On Location: Germany, Italy and the United Kingdom
Case Topic: Who is the Customer?
Have you ever tried to look at everything as a service or part of a value stream? Like an open fire pit in an outdoor restaurant area – it didn’t just happen by accident, it was set up purposefully. What was that purpose? Who expressed that purpose and even defined how it would be valuable? Someone decided that it would attract and provide value for users and those users would also buy food and beverages from the restaurant business.
A business will very often have a very specific formula or recipe for its product. When a business uses an App as a means to provide access to its products, we find ourselves as potential customers of the business but only users of the App. The customer for the App is someone in the business that specifies and takes responsibility for what and how the App should provide value to its users.
When is someone a customer and when are they a user? How well do companies design and deliver their services and how well do they describe the customer journey when someone other than the user will specify features and performance of the products and service? Hmmm … I wonder who signed off on the Bike Protection Program Service features … well at least the lock worked perfectly.
Do you ever find yourself using an app that you hate … don’t you wonder who signed-off on it? This underscores the difference between a user and a customer and the importance of capturing relevant feedback from the end customers’ experiences.
Every ITSM organization should want to understand how value will be perceived by the customers and the users of the service. The ITSM organization should seek answers to questions such as:
- Who is the customer?
- Who does the ITSM organization serve?
- Who are the services designed for? • Who do the services provide value for?
- How do technology based services mesh with manual, human activity based service components to deliver the full value experience for the recipient?
- What scope does the ITSM organization have in the full service delivery picture?
- Is the ITSM organization engaged to describe how more components could be optimized and even automated to improve service delivery?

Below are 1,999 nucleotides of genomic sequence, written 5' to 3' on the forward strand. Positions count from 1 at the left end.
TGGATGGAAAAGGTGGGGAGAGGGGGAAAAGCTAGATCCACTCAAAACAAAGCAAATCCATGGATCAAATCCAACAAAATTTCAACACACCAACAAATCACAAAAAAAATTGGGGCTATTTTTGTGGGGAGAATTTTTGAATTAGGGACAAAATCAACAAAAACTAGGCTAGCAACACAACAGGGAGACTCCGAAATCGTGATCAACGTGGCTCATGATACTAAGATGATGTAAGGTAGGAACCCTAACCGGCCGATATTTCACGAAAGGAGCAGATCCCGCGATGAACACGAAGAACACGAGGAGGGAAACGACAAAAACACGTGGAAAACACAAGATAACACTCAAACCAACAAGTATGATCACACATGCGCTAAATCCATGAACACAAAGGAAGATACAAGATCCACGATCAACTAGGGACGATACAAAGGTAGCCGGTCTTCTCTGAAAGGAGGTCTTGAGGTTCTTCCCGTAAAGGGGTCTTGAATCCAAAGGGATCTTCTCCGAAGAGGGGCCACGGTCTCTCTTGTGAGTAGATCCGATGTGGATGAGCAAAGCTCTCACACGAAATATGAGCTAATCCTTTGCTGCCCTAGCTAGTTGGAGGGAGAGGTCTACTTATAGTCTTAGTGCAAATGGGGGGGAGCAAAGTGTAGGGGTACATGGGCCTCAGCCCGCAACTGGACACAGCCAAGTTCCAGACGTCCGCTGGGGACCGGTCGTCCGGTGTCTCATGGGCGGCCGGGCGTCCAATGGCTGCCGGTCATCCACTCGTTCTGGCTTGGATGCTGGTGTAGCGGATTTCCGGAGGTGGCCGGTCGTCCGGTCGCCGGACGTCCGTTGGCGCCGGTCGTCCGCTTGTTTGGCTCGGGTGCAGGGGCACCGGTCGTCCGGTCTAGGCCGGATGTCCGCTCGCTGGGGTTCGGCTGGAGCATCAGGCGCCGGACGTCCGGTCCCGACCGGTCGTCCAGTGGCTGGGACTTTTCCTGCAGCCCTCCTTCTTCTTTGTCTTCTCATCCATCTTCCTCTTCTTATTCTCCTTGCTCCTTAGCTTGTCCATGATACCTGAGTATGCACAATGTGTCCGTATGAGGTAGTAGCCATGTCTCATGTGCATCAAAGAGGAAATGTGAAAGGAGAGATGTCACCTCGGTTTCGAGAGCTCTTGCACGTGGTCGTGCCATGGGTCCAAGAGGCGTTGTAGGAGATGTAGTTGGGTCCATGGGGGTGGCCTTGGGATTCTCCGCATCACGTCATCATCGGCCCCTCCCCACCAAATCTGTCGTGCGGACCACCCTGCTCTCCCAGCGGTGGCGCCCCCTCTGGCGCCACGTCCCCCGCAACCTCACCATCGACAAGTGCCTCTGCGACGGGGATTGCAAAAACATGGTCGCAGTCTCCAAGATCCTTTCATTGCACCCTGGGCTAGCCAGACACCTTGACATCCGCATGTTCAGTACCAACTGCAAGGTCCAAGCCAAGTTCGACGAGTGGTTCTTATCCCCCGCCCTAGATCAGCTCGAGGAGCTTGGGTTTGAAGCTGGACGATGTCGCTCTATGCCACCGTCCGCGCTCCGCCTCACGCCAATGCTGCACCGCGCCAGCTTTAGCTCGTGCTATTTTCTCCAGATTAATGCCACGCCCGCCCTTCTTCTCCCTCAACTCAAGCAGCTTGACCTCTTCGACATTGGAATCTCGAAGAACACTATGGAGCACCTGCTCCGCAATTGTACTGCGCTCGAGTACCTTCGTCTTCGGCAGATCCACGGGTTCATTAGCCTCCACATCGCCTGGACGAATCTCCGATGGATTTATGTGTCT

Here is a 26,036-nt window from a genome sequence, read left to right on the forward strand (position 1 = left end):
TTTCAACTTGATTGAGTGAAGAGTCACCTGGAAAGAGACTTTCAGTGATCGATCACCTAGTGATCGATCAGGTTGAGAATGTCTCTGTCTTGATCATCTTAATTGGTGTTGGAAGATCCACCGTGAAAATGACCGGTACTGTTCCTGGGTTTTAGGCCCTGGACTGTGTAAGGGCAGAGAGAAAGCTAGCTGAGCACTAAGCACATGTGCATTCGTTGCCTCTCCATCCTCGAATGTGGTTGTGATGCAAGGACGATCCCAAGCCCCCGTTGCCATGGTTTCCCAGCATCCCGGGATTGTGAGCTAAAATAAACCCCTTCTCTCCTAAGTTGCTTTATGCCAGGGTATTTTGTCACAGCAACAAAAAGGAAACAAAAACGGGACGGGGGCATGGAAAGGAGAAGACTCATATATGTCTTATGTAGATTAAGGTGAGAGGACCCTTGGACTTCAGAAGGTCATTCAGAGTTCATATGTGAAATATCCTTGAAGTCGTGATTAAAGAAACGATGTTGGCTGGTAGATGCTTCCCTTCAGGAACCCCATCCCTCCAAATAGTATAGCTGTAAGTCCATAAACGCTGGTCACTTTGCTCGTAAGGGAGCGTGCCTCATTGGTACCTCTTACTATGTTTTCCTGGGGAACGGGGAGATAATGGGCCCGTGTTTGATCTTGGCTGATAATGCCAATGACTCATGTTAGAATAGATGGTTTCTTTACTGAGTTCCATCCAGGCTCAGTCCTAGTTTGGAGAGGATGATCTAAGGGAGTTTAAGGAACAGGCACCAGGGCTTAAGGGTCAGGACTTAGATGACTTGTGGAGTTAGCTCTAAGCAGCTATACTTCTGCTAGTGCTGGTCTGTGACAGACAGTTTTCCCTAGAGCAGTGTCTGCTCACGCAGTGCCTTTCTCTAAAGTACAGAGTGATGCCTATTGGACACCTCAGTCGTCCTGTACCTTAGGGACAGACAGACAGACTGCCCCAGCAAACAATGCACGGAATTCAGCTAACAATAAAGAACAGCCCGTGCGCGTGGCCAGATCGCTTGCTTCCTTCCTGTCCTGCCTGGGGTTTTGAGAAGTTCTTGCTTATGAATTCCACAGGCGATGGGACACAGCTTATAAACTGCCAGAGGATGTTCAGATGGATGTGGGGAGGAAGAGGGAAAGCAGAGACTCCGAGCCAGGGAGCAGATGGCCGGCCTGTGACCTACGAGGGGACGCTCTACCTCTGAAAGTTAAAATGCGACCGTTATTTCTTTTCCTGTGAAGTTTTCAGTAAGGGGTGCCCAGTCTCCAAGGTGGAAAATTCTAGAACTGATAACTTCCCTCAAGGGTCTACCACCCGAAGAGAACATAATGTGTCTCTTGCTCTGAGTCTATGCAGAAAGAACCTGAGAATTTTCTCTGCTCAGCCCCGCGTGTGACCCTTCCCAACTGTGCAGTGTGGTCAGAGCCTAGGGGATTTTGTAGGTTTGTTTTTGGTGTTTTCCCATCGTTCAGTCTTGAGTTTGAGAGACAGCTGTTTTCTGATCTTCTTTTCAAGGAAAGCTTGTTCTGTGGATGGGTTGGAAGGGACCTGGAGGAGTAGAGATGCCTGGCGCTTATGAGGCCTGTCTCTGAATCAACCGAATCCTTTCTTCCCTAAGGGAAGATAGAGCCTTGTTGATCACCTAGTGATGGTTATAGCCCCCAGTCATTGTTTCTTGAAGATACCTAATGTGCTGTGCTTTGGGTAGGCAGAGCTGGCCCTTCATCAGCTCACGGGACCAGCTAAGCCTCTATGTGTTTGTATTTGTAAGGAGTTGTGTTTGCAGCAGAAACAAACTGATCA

- Who decides on the features of the MVP (Minimum Viable Product)?
- Where does feedback come from related to the service delivery?
- Does the feedback help to define where improvements are required – technology components, human activity components or other?
Let’s look at a shopping experience and try to understand if the customer is truly the customer or is the customer actually a user and someone else acts as the customer that represents and owns the service delivery experienced by the users … LOL … think about it.
Shopping Experience Description
Day 1 – Saturday – Shopping – Point of Purchase Shopper enters a warehouse store selling wine in case lots. Shopper wants to make a significant purchase. The warehouse store does not accept the shopper’s particular credit card so the shopper decides to use their debit card. The total purchase is well within any single transaction limit as well as any daily limit restrictions on the debit card. The merchant processes the sale and the transaction is successful. The shopper then realizes that the merchant did not include all of the desired items and consequently a second transaction is attempted. The total for the two transactions is still well below any transactional and daily limits. The second transaction is declined. The shopper empties their pockets and finds enough cash and completes their purchase.
Day 2 – Sunday – no activity
Day 3 – Monday – no activity
Day 4 – Tuesday – Shopper contacted related to debit card use The financial institution’s customer service department calls the shopper. First they validate the identity of the shopper and then explain that they are calling because the shopper’s debit card has been “locked” in a non functional status and they want to know if they have a situation of fraud or if they should “unlock” the debit card. Shopper expresses that they did not know that their card had been locked and confirms that the use had been legitimate.
Service Perspectives – Stakeholders Overview
This analysis will focus on three main stakeholders. There are many others that may influence the overall service delivery but these three are key to our evaluation of the service delivery.
The Debit Card Service Owner
This individual is the customer for the ITSM organization as well as other organizational groups that contribute to the Debit Card Service delivery. This individual would specify features and operational performance of the service and would agree and sign-off on how the service is delivered.
The ITSM Organization
This individual, team or organization would design, develop, deliver and operate the IT supported components of the debit card service in agreement with the the debit card service owner.